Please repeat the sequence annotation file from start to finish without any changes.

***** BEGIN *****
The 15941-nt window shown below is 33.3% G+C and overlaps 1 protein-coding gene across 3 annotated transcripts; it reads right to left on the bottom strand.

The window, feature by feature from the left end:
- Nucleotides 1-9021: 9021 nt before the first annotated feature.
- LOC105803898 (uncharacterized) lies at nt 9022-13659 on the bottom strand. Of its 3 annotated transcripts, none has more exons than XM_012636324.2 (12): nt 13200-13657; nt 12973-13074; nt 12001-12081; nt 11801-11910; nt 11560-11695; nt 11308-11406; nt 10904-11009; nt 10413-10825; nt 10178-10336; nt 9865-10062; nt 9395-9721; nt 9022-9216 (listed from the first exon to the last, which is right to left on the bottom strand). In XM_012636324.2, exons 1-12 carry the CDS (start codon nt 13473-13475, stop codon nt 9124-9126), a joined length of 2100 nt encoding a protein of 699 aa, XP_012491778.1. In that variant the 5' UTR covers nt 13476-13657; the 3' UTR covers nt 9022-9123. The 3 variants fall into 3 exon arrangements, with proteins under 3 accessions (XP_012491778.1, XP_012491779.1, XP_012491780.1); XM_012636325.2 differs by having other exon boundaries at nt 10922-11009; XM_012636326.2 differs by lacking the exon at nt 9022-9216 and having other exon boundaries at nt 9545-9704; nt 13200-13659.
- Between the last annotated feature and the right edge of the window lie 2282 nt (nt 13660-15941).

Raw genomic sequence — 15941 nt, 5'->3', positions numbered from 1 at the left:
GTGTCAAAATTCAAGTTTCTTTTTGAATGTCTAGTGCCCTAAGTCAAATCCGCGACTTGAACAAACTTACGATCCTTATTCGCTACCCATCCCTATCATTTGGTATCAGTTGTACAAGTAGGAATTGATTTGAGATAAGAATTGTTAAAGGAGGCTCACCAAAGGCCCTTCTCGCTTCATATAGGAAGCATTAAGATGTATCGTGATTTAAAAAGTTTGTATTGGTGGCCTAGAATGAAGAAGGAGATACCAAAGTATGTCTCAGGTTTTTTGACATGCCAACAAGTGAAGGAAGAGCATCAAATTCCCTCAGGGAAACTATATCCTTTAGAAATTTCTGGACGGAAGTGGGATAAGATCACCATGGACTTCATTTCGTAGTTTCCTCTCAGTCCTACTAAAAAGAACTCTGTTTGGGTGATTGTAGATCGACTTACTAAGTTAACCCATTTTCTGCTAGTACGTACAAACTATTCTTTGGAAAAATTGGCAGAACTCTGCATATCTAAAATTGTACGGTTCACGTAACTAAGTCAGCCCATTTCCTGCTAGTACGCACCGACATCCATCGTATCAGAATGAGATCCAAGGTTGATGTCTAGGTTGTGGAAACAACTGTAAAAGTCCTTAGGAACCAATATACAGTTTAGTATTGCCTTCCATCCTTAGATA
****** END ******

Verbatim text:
The 15941-nt window shown below is 33.3% G+C and overlaps 1 protein-coding gene across 3 annotated transcripts; it reads right to left on the bottom strand.

The window, feature by feature from the left end:
- Nucleotides 1-9021: 9021 nt before the first annotated feature.
- LOC105803898 (uncharacterized) lies at nt 9022-13659 on the bottom strand. Of its 3 annotated transcripts, none has more exons than XM_012636324.2 (12): nt 13200-13657; nt 12973-13074; nt 12001-12081; nt 11801-11910; nt 11560-11695; nt 11308-11406; nt 10904-11009; nt 10413-10825; nt 10178-10336; nt 9865-10062; nt 9395-9721; nt 9022-9216 (listed from the first exon to the last, which is right to left on the bottom strand). In XM_012636324.2, exons 1-12 carry the CDS (start codon nt 13473-13475, stop codon nt 9124-9126), a joined length of 2100 nt encoding a protein of 699 aa, XP_012491778.1. In that variant the 5' UTR covers nt 13476-13657; the 3' UTR covers nt 9022-9123. The 3 variants fall into 3 exon arrangements, with proteins under 3 accessions (XP_012491778.1, XP_012491779.1, XP_012491780.1); XM_012636325.2 differs by having other exon boundaries at nt 10922-11009; XM_012636326.2 differs by lacking the exon at nt 9022-9216 and having other exon boundaries at nt 9545-9704; nt 13200-13659.
- Between the last annotated feature and the right edge of the window lie 2282 nt (nt 13660-15941).

Raw genomic sequence — 15941 nt, 5'->3', positions numbered from 1 at the left:
GTGTCAAAATTCAAGTTTCTTTTTGAATGTCTAGTGCCCTAAGTCAAATCCGCGACTTGAACAAACTTACGATCCTTATTCGCTACCCATCCCTATCATTTGGTATCAGTTGTACAAGTAGGAATTGATTTGAGATAAGAATTGTTAAAGGAGGCTCACCAAAGGCCCTTCTCGCTTCATATAGGAAGCATTAAGATGTATCGTGATTTAAAAAGTTTGTATTGGTGGCCTAGAATGAAGAAGGAGATACCAAAGTATGTCTCAGGTTTTTTGACATGCCAACAAGTGAAGGAAGAGCATCAAATTCCCTCAGGGAAACTATATCCTTTAGAAATTTCTGGACGGAAGTGGGATAAGATCACCATGGACTTCATTTCGTAGTTTCCTCTCAGTCCTACTAAAAAGAACTCTGTTTGGGTGATTGTAGATCGACTTACTAAGTTAACCCATTTTCTGCTAGTACGTACAAACTATTCTTTGGAAAAATTGGCAGAACTCTGCATATCTAAAATTGTACGGTTCACGTAACTAAGTCAGCCCATTTCCTGCTAGTACGCACCGACATCCATCGTATCAGAATGAGATCCAAGGTTGATGTCTAGGTTGTGGAAACAACTGTAAAAGTCCTTAGGAACCAATATACAGTTTAGTATTGCCTTCCATCCTTAGATA